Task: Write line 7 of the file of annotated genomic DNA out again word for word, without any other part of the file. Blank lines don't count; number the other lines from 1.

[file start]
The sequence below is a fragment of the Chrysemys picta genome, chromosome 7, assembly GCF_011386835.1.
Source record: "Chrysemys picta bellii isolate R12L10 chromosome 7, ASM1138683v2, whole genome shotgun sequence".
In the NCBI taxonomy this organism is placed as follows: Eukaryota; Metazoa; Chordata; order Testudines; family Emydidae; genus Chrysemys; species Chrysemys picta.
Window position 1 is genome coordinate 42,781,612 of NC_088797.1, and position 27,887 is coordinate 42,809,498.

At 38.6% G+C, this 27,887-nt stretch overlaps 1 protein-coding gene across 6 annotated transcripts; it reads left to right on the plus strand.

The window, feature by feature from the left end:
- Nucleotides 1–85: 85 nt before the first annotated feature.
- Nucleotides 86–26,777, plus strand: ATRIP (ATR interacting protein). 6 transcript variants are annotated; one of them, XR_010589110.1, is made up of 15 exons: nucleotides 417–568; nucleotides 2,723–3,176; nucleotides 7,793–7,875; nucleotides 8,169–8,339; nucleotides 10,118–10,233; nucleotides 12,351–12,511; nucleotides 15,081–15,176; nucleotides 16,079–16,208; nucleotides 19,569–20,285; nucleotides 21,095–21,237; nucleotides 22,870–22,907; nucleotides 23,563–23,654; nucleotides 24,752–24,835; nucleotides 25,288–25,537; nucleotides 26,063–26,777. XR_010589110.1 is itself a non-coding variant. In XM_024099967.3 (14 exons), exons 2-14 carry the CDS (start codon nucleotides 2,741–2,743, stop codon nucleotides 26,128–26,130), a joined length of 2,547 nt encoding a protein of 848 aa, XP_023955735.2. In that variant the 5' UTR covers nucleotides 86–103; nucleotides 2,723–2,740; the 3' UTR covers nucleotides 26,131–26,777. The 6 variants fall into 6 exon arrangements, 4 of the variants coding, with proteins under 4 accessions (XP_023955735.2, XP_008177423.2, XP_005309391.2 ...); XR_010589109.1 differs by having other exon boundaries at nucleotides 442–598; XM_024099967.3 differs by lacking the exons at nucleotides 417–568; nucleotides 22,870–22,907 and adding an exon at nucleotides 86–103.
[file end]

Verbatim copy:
- Nucleotides 1–85: 85 nt before the first annotated feature.